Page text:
16 comments:

James Krieger said...

Excellent critique!

jamie hale said...

Thanks for posting, and thanks James for mentioning on your blog

jamie hale

CarbSane said...

Thanks guys, and I really appreciate your linking to this James.

The more I think about it, the more it bothers me that a dietary comparison study did not appear to include routine assessments and reporting of the actual dietary intakes!

LynMarie Daye said...

Great analysis!

The lack of dietary compliance and intake assessment is puzzling. Like you said, it's doubtful food diaries and such are 100% accurate, but it's hard to attempt to analyze diet studies properly without them.

I'd like to point out that while the study participants weren't "officially" dyslipidemic, their HDL levels were rather on the low side, IMO. Just from personal experience from having worked in a medical lab for many years, I'd say that the average HDL level for the average American would be in the low to mid 50s. It's possible that more than a few of the participants were mildly insulin resistant at the start of the study. Would you agree?

LynMarie Daye said...

Oops, I hit the Post Comment button too soon!

I just wanted to add that since women tend to have higher HDL levels than men, a mean HDL of 45 or 46 in a group of people in which 2/3 of them are women indicates to me that some degree of disordered lipid metabolism may be taking place. Nothing major but perhaps the start of a problem.

CarbSane said...

Yes, I would agree with you LynMarie that these subjects had mildly "concerning" lipids (low HDL as you say, especially given the gender ratio weighting of this marker). IR is not an all or nothing thing, so mild insulin resistance could certainly have been the case here. But this study excluded the vast majority of the obese based on this criteria and I'm not sure I agree with this exclusion. Excluding diabetics makes sense (especially if taking medications), but let's see what LC vs. LF does for improving lipids in the obese with dislipidemia. In the end, both groups saw modest improvements in HDL. I really don't know what to make of LDL anymore, only that some low carbers have VERY elevated LDL particle numbers, and it seems too soon for my satisfaction to write these off entirely if most of them are larger. Out of the ordinary numbers indicate something is awry.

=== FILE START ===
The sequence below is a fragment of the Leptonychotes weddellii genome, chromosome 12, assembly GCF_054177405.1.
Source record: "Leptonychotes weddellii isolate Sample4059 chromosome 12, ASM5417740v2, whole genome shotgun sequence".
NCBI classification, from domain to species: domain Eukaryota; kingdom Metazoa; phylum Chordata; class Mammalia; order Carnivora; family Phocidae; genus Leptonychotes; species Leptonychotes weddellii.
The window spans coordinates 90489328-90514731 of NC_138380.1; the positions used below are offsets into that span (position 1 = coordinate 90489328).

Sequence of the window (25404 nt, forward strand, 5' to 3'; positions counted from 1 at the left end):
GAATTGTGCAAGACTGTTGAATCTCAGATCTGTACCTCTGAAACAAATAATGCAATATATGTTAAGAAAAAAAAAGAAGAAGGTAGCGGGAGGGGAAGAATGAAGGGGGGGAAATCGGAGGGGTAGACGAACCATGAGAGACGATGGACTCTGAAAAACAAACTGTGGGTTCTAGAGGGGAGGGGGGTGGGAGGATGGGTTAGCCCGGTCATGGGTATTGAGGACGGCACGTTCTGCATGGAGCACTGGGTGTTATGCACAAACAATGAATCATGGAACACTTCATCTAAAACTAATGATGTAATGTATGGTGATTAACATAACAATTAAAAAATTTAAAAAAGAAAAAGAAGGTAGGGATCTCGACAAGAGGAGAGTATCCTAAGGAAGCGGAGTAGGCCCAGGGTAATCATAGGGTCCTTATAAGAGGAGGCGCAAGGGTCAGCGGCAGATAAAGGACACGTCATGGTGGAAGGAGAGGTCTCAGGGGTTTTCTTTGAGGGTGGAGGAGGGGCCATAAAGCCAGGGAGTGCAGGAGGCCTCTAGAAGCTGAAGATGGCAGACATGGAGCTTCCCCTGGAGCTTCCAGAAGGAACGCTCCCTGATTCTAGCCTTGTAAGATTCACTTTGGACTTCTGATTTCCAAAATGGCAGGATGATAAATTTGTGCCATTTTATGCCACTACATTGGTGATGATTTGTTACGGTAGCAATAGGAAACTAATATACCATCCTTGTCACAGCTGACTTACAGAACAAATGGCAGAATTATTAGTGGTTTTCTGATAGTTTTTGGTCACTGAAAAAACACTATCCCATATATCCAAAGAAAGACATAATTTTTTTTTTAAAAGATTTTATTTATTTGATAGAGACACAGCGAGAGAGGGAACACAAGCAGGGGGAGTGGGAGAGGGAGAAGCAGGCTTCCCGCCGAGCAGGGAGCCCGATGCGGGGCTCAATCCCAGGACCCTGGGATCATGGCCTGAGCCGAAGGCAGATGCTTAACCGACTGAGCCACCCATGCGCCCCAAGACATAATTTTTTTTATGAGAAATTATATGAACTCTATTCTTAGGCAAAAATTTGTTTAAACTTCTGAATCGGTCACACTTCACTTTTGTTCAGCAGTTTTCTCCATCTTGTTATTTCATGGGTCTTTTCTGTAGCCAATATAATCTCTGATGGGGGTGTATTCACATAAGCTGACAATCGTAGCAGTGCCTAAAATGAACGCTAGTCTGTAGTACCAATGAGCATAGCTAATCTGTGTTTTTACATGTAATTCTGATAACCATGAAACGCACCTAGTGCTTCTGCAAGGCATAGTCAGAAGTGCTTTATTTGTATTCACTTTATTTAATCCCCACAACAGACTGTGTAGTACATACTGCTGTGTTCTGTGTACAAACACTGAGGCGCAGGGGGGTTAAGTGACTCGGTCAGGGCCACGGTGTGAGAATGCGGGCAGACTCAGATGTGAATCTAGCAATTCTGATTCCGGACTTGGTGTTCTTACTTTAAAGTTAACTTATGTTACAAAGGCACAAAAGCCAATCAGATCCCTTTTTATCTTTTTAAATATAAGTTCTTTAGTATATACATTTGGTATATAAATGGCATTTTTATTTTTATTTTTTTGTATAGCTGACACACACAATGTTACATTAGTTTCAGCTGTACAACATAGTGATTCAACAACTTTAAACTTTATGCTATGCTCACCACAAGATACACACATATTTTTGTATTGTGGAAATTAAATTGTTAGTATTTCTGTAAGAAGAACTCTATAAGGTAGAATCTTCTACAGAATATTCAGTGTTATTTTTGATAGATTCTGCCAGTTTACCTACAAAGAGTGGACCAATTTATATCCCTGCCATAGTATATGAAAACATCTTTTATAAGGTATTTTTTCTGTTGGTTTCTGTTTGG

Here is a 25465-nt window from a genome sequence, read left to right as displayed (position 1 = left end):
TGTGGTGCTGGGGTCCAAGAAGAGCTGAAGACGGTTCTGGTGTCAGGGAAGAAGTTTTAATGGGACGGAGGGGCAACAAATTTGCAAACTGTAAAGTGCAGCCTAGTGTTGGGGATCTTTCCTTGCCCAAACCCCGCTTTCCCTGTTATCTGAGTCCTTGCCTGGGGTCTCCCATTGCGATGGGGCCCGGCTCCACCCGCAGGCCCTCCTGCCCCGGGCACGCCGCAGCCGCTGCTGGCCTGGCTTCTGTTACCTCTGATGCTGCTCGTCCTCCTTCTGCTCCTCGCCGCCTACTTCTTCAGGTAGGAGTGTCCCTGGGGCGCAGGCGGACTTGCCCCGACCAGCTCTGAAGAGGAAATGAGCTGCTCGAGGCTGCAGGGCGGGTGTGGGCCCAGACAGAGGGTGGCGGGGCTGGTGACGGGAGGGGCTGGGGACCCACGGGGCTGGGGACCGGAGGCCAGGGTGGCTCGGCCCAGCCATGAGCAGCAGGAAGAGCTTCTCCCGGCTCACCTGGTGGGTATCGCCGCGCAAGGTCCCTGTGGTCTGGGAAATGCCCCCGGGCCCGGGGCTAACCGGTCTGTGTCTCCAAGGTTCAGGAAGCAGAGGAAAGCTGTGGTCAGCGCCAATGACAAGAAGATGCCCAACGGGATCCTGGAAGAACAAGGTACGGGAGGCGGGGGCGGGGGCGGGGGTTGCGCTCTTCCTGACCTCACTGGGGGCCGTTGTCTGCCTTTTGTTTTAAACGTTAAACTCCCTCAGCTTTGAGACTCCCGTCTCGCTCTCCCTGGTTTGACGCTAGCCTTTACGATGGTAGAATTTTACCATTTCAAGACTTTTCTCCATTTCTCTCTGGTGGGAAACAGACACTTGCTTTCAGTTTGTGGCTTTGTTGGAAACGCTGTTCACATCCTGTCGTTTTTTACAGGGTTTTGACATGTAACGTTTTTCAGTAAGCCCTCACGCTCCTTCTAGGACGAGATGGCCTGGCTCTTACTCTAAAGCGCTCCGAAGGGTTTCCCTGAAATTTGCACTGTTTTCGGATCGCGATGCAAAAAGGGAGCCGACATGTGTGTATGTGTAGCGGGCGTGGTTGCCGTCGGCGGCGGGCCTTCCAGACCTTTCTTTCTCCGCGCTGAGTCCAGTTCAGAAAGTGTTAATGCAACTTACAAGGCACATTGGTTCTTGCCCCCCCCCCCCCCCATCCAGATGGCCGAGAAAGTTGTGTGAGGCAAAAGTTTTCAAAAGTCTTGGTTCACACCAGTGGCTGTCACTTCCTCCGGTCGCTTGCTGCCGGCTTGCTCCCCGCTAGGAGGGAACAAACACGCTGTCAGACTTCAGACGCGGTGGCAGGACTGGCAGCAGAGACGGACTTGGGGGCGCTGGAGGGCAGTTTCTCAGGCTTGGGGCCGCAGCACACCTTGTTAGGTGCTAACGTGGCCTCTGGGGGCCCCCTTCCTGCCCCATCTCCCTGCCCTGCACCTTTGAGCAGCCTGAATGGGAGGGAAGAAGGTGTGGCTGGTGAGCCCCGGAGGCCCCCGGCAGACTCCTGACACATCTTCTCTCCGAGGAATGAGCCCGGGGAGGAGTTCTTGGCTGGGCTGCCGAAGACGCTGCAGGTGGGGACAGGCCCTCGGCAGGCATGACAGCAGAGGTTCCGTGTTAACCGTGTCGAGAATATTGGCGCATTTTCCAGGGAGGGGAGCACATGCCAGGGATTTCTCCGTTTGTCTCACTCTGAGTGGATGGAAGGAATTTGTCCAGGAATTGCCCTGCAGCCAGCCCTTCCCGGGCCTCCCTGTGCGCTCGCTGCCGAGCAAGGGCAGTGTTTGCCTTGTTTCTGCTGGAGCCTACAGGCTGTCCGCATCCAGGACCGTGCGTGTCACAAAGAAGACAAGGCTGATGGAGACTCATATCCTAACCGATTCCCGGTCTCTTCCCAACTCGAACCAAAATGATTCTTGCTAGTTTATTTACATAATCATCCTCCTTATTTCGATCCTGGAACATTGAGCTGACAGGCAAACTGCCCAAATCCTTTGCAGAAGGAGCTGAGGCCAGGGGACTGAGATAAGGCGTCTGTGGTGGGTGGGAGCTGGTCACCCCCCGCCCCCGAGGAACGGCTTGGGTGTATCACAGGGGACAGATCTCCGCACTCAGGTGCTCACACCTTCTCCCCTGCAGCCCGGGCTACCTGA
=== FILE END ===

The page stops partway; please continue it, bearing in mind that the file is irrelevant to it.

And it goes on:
LynMarie Daye said...

"Excluding diabetics makes sense (especially if taking medications), but let's see what LC vs. LF does for improving lipids in the obese with dislipidemia."

I agree 100%. I would love to see a well-designed study addressing this. As far as I can remember, there hasn't been, although it is hard to keep up with everything that comes out.

"I really don't know what to make of LDL anymore, only that some low carbers have VERY elevated LDL particle numbers, and it seems too soon for my satisfaction to write these off entirely if most of them are larger. Out of the ordinary numbers indicate something is awry."

LDL levels of 300+ are very rare. Weren't the traditional Masai found to have low LDL? It's all very confusing at this point.

CarbSane said...

LDL does seem to correlate somewhat with weight or, perhaps, someone's "caloric status". By that I mean if you are in just a small caloric surplus and gaining -- however slowly -- LDL seems to elevate. But, for some reason it doesn't go down while you are in a deficit while still being overweight. Anecdotally, rapid weight loss seems to spike the LDL.

I remember when I first topped the 200 mark and had a cholesterol screening for employment, it was before the whole LDL, HDL, etc. breakdown was routine. My cholesterol was apparently shockingly high for a 19-20 year old. Several years later when I had another test done, my doc (ahead of his time) did note a slightly elevated LDL, but also that my HDL was beneficially high.

Since then I've always skirted the statins with my docs. LDL goes up a bit when the weight is up and down when the weight is lower, but I have been blessed with stellar HDL numbers so that mostly keeps the statinators off my back!

It's too bad they excluded all that they did from this study. :(

CarbSane said...

p.s. 200 mark was pounds, not cholesterol.

James Krieger said...